In the preceding chapters, we have attempted to give an overview of developments in professional and continuing education to date from various perspectives: the government’s, the institutional providers’, the adult learners’ and the human resource managers’. In the course of this survey, we have tried to define, for the context of Hong Kong, the several variants of professional and continuing education that have emerged in this society (Chapter 1). Through our discussion, many issues have been touched upon. We began with issues of equity and feasibility in terms of government action and funding for the planning and provision of professional...

  13. APPENDIX 2.1 Questionnaire used in the study on preferential allocation of government training funds
    (pp. 127-128)
  14. APPENDIX 2.2 Reasons for preferential allocation of government training funds
    (pp. 129-130)
  15. APPENDIX 2.3 Questionnaire for pilot study on imported PRC workers in Hong Kong — May 1993
    (pp. 131-135)
  16. APPENDIX 4.1 Local institutions advertising in Hong Kong (1993)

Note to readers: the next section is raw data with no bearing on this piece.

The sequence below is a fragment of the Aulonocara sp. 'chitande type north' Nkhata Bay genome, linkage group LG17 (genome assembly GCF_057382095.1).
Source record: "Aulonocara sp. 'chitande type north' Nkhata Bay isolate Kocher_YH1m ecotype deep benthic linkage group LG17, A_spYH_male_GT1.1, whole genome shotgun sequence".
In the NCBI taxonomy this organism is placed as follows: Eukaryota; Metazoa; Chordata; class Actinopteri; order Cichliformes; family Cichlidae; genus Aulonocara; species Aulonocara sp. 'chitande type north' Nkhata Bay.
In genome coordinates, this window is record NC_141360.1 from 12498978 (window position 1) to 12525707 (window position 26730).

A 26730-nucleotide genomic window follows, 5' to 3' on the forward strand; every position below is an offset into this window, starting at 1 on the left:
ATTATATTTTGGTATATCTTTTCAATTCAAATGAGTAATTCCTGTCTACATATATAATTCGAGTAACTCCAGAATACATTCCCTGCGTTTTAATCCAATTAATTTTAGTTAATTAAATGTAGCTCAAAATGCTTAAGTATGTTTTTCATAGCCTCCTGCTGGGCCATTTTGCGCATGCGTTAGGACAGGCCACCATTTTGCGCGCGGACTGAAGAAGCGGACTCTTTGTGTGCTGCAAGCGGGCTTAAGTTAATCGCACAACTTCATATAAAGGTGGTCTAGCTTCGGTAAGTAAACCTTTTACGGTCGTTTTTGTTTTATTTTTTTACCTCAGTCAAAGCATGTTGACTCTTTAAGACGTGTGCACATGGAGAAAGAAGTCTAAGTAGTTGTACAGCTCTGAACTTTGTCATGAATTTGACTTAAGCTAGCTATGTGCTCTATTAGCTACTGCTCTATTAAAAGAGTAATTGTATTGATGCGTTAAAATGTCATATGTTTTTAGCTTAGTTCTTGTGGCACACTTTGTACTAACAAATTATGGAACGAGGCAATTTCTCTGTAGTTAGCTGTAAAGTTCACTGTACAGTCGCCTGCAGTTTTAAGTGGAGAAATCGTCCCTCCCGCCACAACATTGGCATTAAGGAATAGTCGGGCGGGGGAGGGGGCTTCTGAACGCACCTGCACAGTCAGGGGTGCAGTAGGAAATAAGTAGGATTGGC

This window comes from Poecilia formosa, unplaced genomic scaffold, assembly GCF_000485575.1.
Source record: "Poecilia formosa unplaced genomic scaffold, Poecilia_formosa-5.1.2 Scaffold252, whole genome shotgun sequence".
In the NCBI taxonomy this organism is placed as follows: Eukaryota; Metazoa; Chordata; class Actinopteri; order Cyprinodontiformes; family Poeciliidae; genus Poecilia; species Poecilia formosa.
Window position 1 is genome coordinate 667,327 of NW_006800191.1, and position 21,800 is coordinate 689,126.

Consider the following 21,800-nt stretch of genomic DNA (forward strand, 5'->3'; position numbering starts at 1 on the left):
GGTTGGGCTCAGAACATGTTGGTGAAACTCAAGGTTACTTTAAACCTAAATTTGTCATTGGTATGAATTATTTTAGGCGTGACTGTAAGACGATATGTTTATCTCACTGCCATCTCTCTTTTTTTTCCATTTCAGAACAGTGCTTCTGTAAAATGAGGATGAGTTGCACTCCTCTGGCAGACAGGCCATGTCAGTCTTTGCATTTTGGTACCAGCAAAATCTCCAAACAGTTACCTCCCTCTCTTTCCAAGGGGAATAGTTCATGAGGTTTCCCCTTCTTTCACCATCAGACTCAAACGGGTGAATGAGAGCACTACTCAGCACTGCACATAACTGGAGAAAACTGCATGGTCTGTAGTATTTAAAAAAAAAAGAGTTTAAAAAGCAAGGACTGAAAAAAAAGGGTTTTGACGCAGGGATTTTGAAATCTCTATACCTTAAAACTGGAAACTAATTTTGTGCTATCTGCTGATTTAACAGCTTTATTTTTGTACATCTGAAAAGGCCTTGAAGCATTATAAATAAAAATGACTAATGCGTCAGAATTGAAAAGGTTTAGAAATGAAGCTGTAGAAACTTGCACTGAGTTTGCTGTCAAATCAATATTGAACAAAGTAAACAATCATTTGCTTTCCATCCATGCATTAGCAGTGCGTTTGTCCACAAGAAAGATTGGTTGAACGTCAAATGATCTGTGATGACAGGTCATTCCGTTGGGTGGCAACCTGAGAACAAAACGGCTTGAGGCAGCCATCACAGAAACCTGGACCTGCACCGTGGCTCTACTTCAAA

(pp. 136-139)
  17. APPENDIX 4.2 Overseas institutions advertising in Hong Kong (1993) (according to the number of institutions involved)
    (pp. 140-148)
  18. APPENDIX 4.3 Linkages between local and overseas institutions
    (pp. 149-152)
  19. APPENDIX 4.4 Sample agreement for academic collaboration
    (pp. 153-154)
  20. APPENDIX 5.1 Questionnaire used in survey of adult learners
    (pp. 155-158)
  21. APPENDIX 6.1 Industry type of company survey — October 1991
    (pp. 159-161)
  22. APPENDIX 6.2 Interview form for company survey — October 1991
    (pp. 162-165)
  23. APPENDIX 6.3 Questionnaire for survey of trainers in commerce and industry - May 1992
    (pp. 166-172)